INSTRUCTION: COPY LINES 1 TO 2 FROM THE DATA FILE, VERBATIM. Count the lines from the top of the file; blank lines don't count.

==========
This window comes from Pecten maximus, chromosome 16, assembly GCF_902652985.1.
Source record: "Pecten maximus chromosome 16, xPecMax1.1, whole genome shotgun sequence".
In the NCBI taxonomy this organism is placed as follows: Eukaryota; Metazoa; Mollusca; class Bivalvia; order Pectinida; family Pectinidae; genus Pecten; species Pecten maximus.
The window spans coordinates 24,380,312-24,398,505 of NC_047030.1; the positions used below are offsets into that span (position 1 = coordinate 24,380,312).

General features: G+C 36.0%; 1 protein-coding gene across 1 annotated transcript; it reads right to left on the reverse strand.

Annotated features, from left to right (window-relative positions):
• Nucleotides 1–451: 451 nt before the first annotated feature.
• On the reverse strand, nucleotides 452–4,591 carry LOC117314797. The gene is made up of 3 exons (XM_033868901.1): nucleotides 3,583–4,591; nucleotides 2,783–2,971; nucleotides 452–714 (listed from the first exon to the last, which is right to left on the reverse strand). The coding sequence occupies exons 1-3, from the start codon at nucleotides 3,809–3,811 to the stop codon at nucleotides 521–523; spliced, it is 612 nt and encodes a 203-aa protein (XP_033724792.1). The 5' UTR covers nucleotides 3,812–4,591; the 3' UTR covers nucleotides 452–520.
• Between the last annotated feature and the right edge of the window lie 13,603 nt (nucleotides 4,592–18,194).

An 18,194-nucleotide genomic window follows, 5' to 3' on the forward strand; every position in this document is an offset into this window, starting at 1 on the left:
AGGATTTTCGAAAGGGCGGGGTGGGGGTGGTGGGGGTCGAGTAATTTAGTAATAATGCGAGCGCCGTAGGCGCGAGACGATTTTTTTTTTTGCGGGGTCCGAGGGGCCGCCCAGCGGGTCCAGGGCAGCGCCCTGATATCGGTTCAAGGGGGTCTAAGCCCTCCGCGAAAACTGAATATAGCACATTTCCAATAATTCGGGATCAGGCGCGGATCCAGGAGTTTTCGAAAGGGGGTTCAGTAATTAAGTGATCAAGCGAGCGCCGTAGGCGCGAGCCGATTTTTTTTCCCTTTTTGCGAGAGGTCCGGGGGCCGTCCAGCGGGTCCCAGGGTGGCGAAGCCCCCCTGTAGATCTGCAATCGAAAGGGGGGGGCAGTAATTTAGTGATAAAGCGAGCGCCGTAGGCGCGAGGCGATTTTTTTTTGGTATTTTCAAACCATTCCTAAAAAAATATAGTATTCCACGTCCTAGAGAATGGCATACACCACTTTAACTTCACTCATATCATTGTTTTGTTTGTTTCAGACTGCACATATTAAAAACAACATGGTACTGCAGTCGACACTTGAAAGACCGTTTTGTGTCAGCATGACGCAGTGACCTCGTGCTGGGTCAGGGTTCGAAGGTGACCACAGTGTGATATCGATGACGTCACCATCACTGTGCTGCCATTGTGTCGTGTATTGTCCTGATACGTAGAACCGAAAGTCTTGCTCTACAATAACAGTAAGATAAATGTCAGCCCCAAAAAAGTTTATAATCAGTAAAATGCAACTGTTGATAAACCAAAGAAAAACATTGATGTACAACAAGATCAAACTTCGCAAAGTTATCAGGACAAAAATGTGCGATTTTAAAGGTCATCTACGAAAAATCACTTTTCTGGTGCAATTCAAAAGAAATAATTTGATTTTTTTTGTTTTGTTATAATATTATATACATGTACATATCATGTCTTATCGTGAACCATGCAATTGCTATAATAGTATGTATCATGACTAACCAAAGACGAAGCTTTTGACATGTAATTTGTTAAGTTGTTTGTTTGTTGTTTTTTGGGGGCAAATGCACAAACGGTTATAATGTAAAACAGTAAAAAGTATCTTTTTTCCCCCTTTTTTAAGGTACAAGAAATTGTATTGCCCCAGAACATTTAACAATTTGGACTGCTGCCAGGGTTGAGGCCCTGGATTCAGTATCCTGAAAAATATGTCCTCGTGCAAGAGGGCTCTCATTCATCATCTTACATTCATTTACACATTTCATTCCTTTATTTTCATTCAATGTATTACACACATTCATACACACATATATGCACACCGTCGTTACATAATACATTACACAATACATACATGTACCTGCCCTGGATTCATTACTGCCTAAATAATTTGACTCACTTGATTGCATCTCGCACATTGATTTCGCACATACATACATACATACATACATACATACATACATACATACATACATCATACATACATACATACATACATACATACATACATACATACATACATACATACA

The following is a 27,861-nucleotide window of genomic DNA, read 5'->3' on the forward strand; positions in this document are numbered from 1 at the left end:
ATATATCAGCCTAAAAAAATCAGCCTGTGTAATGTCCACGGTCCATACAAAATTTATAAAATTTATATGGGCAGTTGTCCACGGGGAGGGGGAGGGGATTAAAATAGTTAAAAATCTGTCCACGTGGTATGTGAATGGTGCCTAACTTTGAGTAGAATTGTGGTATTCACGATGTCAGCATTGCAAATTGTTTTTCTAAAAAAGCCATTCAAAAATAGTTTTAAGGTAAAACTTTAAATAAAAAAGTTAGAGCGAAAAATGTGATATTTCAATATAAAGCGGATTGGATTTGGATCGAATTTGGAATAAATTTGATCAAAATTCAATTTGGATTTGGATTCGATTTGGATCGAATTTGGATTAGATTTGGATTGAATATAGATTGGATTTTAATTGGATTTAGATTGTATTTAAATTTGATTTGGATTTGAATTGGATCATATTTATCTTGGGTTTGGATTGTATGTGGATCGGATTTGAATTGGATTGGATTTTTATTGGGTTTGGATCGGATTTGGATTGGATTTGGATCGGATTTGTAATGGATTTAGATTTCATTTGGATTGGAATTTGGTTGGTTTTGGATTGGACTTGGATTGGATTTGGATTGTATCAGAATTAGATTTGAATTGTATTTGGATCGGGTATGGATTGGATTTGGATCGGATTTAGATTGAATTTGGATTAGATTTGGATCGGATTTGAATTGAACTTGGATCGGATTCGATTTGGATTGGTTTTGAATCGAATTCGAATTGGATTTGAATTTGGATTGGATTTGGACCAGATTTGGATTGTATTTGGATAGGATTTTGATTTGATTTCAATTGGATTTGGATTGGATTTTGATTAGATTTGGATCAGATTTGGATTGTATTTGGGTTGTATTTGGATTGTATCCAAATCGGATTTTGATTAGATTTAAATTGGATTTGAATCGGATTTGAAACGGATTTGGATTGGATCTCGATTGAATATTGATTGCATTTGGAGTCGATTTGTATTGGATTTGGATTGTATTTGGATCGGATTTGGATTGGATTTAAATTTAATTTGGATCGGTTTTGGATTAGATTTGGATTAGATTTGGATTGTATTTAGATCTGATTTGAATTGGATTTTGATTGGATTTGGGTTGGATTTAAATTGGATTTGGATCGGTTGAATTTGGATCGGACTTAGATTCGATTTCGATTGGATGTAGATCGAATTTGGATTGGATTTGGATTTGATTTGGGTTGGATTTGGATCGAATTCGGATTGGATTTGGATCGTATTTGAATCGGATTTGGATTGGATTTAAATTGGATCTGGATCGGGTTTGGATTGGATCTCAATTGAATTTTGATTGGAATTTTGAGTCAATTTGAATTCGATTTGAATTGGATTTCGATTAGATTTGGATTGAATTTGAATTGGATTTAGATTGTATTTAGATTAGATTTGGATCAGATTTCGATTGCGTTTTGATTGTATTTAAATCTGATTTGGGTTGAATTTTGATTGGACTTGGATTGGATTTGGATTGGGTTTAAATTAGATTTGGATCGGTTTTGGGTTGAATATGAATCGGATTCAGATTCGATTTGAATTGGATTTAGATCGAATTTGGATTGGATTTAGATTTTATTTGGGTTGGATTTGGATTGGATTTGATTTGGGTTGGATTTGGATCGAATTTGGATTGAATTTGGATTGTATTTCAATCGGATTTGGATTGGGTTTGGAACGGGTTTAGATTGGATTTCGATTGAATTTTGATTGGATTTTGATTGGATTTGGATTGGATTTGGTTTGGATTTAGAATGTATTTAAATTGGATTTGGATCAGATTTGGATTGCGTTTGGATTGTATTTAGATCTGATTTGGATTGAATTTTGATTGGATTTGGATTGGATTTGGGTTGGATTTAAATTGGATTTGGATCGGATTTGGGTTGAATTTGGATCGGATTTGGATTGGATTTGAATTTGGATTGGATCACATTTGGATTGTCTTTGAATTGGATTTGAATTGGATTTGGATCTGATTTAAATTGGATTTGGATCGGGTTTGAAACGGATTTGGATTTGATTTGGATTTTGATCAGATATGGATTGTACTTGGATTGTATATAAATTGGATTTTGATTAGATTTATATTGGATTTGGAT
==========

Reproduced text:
This window comes from Pecten maximus, chromosome 16, assembly GCF_902652985.1.
Source record: "Pecten maximus chromosome 16, xPecMax1.1, whole genome shotgun sequence".